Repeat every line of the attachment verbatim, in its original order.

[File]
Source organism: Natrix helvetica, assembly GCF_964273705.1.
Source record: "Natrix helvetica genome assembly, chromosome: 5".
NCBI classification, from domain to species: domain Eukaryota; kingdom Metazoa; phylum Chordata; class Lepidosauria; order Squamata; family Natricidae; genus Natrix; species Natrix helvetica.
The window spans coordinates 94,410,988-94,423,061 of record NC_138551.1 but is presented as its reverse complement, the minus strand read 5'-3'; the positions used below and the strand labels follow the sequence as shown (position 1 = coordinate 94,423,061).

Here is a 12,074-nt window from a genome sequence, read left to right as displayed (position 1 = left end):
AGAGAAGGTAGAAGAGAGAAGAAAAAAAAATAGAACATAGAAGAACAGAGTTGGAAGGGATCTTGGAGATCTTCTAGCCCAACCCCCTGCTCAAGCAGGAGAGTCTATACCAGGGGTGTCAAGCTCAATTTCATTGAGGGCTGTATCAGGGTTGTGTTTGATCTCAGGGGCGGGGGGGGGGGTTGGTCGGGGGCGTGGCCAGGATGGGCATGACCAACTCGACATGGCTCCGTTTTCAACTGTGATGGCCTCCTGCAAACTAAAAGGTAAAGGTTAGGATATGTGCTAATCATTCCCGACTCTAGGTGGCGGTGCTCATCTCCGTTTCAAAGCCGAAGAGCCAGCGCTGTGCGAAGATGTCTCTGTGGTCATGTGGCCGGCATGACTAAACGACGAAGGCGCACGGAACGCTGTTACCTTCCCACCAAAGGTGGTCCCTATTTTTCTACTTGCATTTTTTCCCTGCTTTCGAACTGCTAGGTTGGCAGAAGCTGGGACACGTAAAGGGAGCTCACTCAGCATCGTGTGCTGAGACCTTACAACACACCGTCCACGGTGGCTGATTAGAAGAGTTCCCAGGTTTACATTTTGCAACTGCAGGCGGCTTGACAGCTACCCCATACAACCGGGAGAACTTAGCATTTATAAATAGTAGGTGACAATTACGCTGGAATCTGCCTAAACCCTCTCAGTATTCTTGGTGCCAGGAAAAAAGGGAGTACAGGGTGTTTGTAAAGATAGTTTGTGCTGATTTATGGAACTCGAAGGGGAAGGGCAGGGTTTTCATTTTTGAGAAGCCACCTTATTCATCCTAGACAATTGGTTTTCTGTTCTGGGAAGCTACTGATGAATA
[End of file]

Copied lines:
Source organism: Natrix helvetica, assembly GCF_964273705.1.
Source record: "Natrix helvetica genome assembly, chromosome: 5".
NCBI classification, from domain to species: domain Eukaryota; kingdom Metazoa; phylum Chordata; class Lepidosauria; order Squamata; family Natricidae; genus Natrix; species Natrix helvetica.
The window spans coordinates 94,410,988-94,423,061 of record NC_138551.1 but is presented as its reverse complement, the minus strand read 5'-3'; the positions used below and the strand labels follow the sequence as shown (position 1 = coordinate 94,423,061).

Here is a 12,074-nt window from a genome sequence, read left to right as displayed (position 1 = left end):
AGAGAAGGTAGAAGAGAGAAGAAAAAAAAATAGAACATAGAAGAACAGAGTTGGAAGGGATCTTGGAGATCTTCTAGCCCAACCCCCTGCTCAAGCAGGAGAGTCTATACCAGGGGTGTCAAGCTCAATTTCATTGAGGGCTGTATCAGGGTTGTGTTTGATCTCAGGGGCGGGGGGGGGGGTTGGTCGGGGGCGTGGCCAGGATGGGCATGACCAACTCGACATGGCTCCGTTTTCAACTGTGATGGCCTCCTGCAAACTAAAAGGTAAAGGTTAGGATATGTGCTAATCATTCCCGACTCTAGGTGGCGGTGCTCATCTCCGTTTCAAAGCCGAAGAGCCAGCGCTGTGCGAAGATGTCTCTGTGGTCATGTGGCCGGCATGACTAAACGACGAAGGCGCACGGAACGCTGTTACCTTCCCACCAAAGGTGGTCCCTATTTTTCTACTTGCATTTTTTCCCTGCTTTCGAACTGCTAGGTTGGCAGAAGCTGGGACACGTAAAGGGAGCTCACTCAGCATCGTGTGCTGAGACCTTACAACACACCGTCCACGGTGGCTGATTAGAAGAGTTCCCAGGTTTACATTTTGCAACTGCAGGCGGCTTGACAGCTACCCCATACAACCGGGAGAACTTAGCATTTATAAATAGTAGGTGACAATTACGCTGGAATCTGCCTAAACCCTCTCAGTATTCTTGGTGCCAGGAAAAAAGGGAGTACAGGGTGTTTGTAAAGATAGTTTGTGCTGATTTATGGAACTCGAAGGGGAAGGGCAGGGTTTTCATTTTTGAGAAGCCACCTTATTCATCCTAGACAATTGGTTTTCTGTTCTGGGAAGCTACTGATGAATA